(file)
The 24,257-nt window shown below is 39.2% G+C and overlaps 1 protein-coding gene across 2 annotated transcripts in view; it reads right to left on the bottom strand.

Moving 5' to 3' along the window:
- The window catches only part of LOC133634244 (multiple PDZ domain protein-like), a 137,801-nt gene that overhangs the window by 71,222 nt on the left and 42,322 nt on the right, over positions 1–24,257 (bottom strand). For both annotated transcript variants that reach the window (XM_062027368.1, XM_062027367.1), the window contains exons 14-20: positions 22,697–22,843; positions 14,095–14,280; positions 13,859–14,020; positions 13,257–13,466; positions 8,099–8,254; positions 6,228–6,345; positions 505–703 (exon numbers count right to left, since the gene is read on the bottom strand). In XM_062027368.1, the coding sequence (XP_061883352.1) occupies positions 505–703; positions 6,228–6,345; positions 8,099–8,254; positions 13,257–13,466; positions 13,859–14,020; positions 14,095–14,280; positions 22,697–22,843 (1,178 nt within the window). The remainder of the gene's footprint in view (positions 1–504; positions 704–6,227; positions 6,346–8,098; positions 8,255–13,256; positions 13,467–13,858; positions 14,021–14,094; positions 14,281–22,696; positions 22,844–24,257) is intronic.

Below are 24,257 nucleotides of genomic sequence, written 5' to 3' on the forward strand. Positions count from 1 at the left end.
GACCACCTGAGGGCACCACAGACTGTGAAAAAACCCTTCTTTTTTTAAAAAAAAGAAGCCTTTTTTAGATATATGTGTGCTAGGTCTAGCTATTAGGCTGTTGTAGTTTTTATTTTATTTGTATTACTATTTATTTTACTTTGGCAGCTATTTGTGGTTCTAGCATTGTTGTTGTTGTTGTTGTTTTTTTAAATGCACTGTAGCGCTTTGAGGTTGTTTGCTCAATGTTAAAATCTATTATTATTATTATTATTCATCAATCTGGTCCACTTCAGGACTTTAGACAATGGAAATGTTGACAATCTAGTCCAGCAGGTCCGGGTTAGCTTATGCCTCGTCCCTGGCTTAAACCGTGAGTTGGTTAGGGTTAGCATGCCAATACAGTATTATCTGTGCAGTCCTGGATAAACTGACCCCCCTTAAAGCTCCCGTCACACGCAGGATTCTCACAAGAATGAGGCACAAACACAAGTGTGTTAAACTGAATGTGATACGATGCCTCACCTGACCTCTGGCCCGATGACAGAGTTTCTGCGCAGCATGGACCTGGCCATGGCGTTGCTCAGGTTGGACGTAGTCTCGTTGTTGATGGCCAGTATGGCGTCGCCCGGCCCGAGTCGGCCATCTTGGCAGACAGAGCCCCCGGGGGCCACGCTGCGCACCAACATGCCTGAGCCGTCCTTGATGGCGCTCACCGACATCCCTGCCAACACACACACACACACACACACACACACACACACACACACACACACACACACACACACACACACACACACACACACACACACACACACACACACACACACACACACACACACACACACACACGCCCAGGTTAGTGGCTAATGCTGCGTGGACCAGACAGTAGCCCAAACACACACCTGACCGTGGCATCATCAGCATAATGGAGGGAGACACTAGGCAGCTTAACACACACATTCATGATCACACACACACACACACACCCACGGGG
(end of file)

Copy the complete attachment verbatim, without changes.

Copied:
The 24,257-nt window shown below is 39.2% G+C and overlaps 1 protein-coding gene across 2 annotated transcripts in view; it reads right to left on the bottom strand.

Moving 5' to 3' along the window:
- The window catches only part of LOC133634244 (multiple PDZ domain protein-like), a 137,801-nt gene that overhangs the window by 71,222 nt on the left and 42,322 nt on the right, over positions 1–24,257 (bottom strand). For both annotated transcript variants that reach the window (XM_062027368.1, XM_062027367.1), the window contains exons 14-20: positions 22,697–22,843; positions 14,095–14,280; positions 13,859–14,020; positions 13,257–13,466; positions 8,099–8,254; positions 6,228–6,345; positions 505–703 (exon numbers count right to left, since the gene is read on the bottom strand). In XM_062027368.1, the coding sequence (XP_061883352.1) occupies positions 505–703; positions 6,228–6,345; positions 8,099–8,254; positions 13,257–13,466; positions 13,859–14,020; positions 14,095–14,280; positions 22,697–22,843 (1,178 nt within the window). The remainder of the gene's footprint in view (positions 1–504; positions 704–6,227; positions 6,346–8,098; positions 8,255–13,256; positions 13,467–13,858; positions 14,021–14,094; positions 14,281–22,696; positions 22,844–24,257) is intronic.

Below are 24,257 nucleotides of genomic sequence, written 5' to 3' on the forward strand. Positions count from 1 at the left end.
GACCACCTGAGGGCACCACAGACTGTGAAAAAACCCTTCTTTTTTTAAAAAAAAGAAGCCTTTTTTAGATATATGTGTGCTAGGTCTAGCTATTAGGCTGTTGTAGTTTTTATTTTATTTGTATTACTATTTATTTTACTTTGGCAGCTATTTGTGGTTCTAGCATTGTTGTTGTTGTTGTTGTTTTTTTAAATGCACTGTAGCGCTTTGAGGTTGTTTGCTCAATGTTAAAATCTATTATTATTATTATTATTCATCAATCTGGTCCACTTCAGGACTTTAGACAATGGAAATGTTGACAATCTAGTCCAGCAGGTCCGGGTTAGCTTATGCCTCGTCCCTGGCTTAAACCGTGAGTTGGTTAGGGTTAGCATGCCAATACAGTATTATCTGTGCAGTCCTGGATAAACTGACCCCCCTTAAAGCTCCCGTCACACGCAGGATTCTCACAAGAATGAGGCACAAACACAAGTGTGTTAAACTGAATGTGATACGATGCCTCACCTGACCTCTGGCCCGATGACAGAGTTTCTGCGCAGCATGGACCTGGCCATGGCGTTGCTCAGGTTGGACGTAGTCTCGTTGTTGATGGCCAGTATGGCGTCGCCCGGCCCGAGTCGGCCATCTTGGCAGACAGAGCCCCCGGGGGCCACGCTGCGCACCAACATGCCTGAGCCGTCCTTGATGGCGCTCACCGACATCCCTGCCAACACACACACACACACACACACACACACACACACACACACACACACACACACACACACACACACACACACACACACACACACACACACACACACACACACACACACACACACACACACACACGCCCAGGTTAGTGGCTAATGCTGCGTGGACCAGACAGTAGCCCAAACACACACCTGACCGTGGCATCATCAGCATAATGGAGGGAGACACTAGGCAGCTTAACACACACATTCATGATCACACACACACACACACACCCACGGGG